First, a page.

It’s not a coincidence that the longest-running automotive design in history — the Volkswagen — was conceived in the 1930s as a small, light, and economical peoples car: the kind of car that federal ukases make illegal to build anymore.

    The time is right for a new peoples car (or more likely, truck or SUV) for the depressionary 2020s. But such a vehicle is more likely to emerge from a place like India than from the US, where self-driving electric vehicles are still fantasized as the ticket to a glowing future.

    Meanwhile, Prophet Elon is about to announce brain implants which will give everyone an effective IQ of 300. This will have the unforeseen consequence of setting folks to wondering: if I’m so damned smart, why can’t I escape from neofeudalism?

    • I’m in OR — no vehicle property tax here. Which is amazing since the gov is trying to tax everything else… their latest corporate & element taxes [element as in periodic table of the elements, pick one any one will do] will probly bankrupt the state — I predict mass exodus in coming years. Of course they don’t NEED the money, nah, they’re swimming in money, it’s just never enough for them. I hate money — this world SUCKS.

      • Hi Harry,

        I hate government-controlled money. The money itself is a useful tool. But it’s being used against us by the people who control it. As via tax-theft and inflation, a more insidious form of the same thing. If what you earned was yours entirely and if what you earned retained its value, then money would be what it is supposed to be – a convenient means of exchanging value and storing it – rather than a means of controlling and bleeding us.

        I try to point out to people how much money they’d have if the government hadn’t spent (and inflated) it. Imagine if you’d been able to keep every cent you ever earned from the time you were a teenager to say 40 – and those cents and dollars had the same buying power today, at 40, as they did when you were a 14-year-old cutting lawns and such.

        A prudent person who saved/invested and worked almost any kind of full-time job during those years would have accrued enough money by 40 to no longer have to work. That was the idea.

        Instead, somehow, the idea was abandoned in favor of – literally – the bullet points of the Communist Manifesto. Including income and property taxes and a central bank controlling the money. These make it almost impossible to ever stop working – because you are forced to always pay taxes, unless you are homeless. The value of your money is systematically diminished at the same time, so whatever you have buys less and less. Only a very few very rich people ever escape.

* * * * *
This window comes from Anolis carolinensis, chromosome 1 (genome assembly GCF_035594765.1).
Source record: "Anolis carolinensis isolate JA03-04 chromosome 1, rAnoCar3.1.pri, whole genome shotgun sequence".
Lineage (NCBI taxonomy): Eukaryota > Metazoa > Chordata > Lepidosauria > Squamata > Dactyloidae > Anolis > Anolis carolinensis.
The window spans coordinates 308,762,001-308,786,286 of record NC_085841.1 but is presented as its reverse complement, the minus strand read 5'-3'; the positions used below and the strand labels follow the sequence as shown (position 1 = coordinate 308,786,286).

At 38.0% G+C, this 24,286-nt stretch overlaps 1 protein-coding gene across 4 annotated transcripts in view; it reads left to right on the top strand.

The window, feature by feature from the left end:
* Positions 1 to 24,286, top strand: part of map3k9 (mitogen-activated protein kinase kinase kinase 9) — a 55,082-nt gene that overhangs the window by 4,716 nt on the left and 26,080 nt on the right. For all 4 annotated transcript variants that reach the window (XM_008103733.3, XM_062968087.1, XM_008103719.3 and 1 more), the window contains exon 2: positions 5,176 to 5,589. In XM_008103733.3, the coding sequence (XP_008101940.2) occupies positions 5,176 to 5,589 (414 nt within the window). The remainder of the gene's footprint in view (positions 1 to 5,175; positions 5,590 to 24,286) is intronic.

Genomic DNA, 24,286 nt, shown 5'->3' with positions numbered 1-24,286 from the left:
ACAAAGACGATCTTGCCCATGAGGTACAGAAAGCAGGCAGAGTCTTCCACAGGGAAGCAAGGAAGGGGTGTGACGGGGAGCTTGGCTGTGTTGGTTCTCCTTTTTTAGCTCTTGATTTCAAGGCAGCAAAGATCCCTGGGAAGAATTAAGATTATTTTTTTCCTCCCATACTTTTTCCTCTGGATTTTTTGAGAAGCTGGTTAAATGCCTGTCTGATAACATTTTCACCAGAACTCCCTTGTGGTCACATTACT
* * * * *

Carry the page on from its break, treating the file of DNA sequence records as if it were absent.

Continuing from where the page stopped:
We literally live in a Marxist system – and it’s not a new thing, either.

  5. A friend of mine has her vehicle registered in South Dakota. Apparently they’re pretty much willing to register anything from anywhere, and it might be cheaper than your state (although it looks like it might not be as good a “deal” as she thinks it is). I understand that Oregon is similar because a lot of full time RVers have their vehicles registered in OR.

    • Before registering your vehicle out-of-state, you might want to check the laws in your state of residence. Nevada requires residents to register their vehicles here within 30 days. If you’re sufficiently mobile that you spend less than 6 months in any one place (like an RVer, I suppose), you might be able to dodge that requirement by claiming residency elsewhere.

      Now here’s the weird part: back while my father was in the Air Force, he nearly always kept his cars registered in Virginia because it was one of the cheapest places to have your cars registered: something like $50 for two years. While on active duty, you’re exempt from laws (such as the one in Nevada mentioned above) that require local registration, so you can register your cars in any state willing to take your money. If you didn’t live in Virginia (he was stationed at Langley AFB and the Pentagon for maybe 8-10 years between them, but spent most of his career elsewhere), you didn’t have to bother with the annual safety inspection either.